18. See for example, Mike Otterson’s comments in Walker, Joseph. “Mormon official challenges ‘cult’ designation”. 20 Jul 2011. Desert News. 14 Nov 2011.
  19. Ephesians 1:10.
  20. Doctrine and Covenants 20:19, 29.
  21. John 4:24; cf. Doctrine and Covenants 50.
  22. Church of the Firstborn; cf. Doctrine and Covenants 76:54.

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  1. Kari’s avatar

    As much as I do agree with your assessment, I think in today world, the word, “cult” is used negatively. If you look up the definition of cult on you will find many meanings.

    Cult (from
       [kuhlt] Show IPA
    1. a particular system of religious worship, especially with reference to its rites and ceremonies.
    2. an instance of great veneration of a person, ideal, or thing, especially as manifested by a body of admirers: the physical fitness cult.
    3. the object of such devotion.
    4. a group or sect bound together by veneration of the same thing, person, ideal, etc.
    5.Sociology . a group having a sacred ideology and a set of rites centering around their sacred symbols.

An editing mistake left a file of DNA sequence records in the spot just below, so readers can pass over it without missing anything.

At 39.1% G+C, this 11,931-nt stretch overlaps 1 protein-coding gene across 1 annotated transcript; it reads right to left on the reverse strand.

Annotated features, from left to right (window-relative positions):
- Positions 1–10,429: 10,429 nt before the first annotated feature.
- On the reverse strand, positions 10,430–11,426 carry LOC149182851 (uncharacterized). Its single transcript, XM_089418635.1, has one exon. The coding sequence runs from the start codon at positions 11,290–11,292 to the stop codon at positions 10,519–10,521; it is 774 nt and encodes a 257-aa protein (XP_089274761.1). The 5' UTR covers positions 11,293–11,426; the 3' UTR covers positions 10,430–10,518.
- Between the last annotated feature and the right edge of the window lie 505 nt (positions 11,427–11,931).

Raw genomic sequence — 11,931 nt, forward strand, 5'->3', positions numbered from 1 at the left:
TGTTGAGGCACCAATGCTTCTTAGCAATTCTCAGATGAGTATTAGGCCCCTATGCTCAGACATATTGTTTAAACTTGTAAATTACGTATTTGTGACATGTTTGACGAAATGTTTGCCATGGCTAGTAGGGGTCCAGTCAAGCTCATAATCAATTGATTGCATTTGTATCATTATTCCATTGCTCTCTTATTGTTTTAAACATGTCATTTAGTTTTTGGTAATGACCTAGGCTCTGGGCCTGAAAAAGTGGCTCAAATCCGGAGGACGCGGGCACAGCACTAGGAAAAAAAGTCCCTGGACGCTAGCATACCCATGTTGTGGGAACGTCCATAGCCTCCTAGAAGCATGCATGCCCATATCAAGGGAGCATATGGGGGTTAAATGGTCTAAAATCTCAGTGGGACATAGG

So yes you are correct but then again a discussion board group that groups together to discuss their pregnancies can be considered a cult. (according to #4).

    So can all religion really. The catholics follow their pope. Other denominations follow what their priest/pastor say but using the examples that he/she sets to pattern their life.

    The word, “cult” just needs to be taken out of the language in general. When I think of cult I think of negative. (but then again maybe thats my problem :) )..

    Good post.

  2. Greg’s avatar

    Thanks Kari. It all depends on the definition of the word cult.

  3. mark s.’s avatar

    I believe that if you look back into the not too distant past you can see where the word “cult” was co-opted to be synonomus with evil. Back in the Sixties they started referring to Charles Manson’s group (or family) as a “cult”. The notorius deeds of these people was ever burned into the public psyche. The word “cult” became associated with evil, devient behavior. To further complicate matters, the Sixties introduced a lot of new philosophical thought, religious beliefs, and “alternative” ways of living. Many times these new paradigms were represented or portrayed in the media as “cults”, in other words something “different”, “strange” or “unconventional”. Of those latter three, us Mormons most definately are. We are a peculiar people, but that does not put us in league with the devil. Mainstream media and born again/evangelical christians would have you belive otherwise.